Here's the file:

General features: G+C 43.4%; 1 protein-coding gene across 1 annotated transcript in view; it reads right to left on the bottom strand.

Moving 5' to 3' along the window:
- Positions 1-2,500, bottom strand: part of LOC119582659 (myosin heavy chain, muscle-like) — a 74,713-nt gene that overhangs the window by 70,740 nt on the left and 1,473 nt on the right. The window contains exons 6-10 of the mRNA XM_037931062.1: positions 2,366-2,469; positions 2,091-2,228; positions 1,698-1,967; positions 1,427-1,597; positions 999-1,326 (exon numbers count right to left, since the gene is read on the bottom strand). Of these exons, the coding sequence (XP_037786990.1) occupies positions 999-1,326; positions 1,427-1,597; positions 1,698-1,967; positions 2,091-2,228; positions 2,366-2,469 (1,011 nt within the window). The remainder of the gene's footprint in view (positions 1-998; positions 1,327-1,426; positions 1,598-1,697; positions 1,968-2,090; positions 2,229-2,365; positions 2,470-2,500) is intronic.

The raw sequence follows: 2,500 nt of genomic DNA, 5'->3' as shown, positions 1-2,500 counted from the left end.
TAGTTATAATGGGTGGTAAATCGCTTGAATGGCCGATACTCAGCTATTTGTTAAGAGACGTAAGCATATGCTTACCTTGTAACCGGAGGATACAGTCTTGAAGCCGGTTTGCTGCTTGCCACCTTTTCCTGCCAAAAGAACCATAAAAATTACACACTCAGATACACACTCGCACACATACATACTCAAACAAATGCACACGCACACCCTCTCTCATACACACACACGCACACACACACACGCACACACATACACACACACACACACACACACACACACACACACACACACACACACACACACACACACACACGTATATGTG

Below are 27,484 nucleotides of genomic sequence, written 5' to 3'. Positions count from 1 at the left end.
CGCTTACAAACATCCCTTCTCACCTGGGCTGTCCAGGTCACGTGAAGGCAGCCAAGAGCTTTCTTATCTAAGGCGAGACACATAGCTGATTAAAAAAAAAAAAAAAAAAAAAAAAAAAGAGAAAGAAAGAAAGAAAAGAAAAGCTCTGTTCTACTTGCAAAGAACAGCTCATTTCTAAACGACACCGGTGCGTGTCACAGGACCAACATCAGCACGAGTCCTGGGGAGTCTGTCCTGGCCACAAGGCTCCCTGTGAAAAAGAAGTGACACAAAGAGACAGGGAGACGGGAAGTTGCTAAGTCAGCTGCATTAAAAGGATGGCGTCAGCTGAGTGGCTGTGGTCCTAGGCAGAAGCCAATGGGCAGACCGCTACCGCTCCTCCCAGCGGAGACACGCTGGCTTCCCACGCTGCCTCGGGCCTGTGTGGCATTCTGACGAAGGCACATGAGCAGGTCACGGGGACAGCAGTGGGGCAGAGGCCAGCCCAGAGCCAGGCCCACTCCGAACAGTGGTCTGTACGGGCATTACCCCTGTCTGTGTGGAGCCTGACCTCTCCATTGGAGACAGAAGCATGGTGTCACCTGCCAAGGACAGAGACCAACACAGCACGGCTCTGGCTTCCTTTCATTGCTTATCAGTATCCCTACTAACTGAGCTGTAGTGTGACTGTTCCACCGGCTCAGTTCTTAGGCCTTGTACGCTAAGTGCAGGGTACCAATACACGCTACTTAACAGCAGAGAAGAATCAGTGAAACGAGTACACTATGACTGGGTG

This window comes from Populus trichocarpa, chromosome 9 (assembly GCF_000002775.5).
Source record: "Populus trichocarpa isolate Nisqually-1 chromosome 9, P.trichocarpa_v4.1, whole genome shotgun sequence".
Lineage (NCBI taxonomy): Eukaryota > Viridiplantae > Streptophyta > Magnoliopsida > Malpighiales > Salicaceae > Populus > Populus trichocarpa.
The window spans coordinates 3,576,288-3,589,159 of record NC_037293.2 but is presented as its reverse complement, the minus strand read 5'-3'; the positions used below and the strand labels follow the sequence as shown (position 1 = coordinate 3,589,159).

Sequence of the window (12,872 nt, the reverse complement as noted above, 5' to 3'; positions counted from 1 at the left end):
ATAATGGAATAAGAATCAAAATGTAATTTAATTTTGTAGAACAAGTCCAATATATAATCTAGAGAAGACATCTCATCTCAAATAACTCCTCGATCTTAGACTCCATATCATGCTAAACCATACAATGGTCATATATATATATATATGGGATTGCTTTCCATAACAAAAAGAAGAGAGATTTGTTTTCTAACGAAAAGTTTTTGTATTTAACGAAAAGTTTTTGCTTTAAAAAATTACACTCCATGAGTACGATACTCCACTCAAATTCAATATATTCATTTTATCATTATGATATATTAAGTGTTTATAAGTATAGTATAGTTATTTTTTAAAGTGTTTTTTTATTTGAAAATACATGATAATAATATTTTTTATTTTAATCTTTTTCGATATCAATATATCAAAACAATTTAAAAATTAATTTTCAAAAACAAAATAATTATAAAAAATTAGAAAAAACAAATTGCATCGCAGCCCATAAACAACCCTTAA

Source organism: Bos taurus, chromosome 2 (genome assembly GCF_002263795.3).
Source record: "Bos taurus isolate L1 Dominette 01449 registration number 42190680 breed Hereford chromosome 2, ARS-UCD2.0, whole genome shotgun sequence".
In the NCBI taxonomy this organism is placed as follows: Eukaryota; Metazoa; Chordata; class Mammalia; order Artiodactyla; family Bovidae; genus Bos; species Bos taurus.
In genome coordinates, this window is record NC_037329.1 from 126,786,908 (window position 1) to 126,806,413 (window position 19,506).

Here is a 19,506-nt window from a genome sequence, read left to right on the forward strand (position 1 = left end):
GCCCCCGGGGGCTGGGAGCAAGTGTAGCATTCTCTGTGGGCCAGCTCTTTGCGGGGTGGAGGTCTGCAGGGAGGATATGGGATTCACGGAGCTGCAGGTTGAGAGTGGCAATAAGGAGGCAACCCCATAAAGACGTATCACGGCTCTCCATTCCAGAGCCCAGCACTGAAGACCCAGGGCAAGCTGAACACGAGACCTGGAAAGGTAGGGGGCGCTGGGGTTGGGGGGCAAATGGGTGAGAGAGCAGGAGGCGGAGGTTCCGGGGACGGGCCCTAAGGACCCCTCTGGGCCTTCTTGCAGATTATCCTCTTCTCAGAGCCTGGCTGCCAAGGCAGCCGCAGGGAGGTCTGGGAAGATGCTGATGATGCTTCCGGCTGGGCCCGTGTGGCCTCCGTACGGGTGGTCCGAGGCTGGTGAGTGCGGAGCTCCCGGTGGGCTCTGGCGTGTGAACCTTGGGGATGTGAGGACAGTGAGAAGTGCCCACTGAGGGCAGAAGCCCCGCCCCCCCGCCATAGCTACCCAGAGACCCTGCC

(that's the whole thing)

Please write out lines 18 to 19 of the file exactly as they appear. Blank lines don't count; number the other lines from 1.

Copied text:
Here is a 19,506-nt window from a genome sequence, read left to right on the forward strand (position 1 = left end):
GCCCCCGGGGGCTGGGAGCAAGTGTAGCATTCTCTGTGGGCCAGCTCTTTGCGGGGTGGAGGTCTGCAGGGAGGATATGGGATTCACGGAGCTGCAGGTTGAGAGTGGCAATAAGGAGGCAACCCCATAAAGACGTATCACGGCTCTCCATTCCAGAGCCCAGCACTGAAGACCCAGGGCAAGCTGAACACGAGACCTGGAAAGGTAGGGGGCGCTGGGGTTGGGGGGCAAATGGGTGAGAGAGCAGGAGGCGGAGGTTCCGGGGACGGGCCCTAAGGACCCCTCTGGGCCTTCTTGCAGATTATCCTCTTCTCAGAGCCTGGCTGCCAAGGCAGCCGCAGGGAGGTCTGGGAAGATGCTGATGATGCTTCCGGCTGGGCCCGTGTGGCCTCCGTACGGGTGGTCCGAGGCTGGTGAGTGCGGAGCTCCCGGTGGGCTCTGGCGTGTGAACCTTGGGGATGTGAGGACAGTGAGAAGTGCCCACTGAGGGCAGAAGCCCCGCCCCCCCGCCATAGCTACCCAGAGACCCTGCC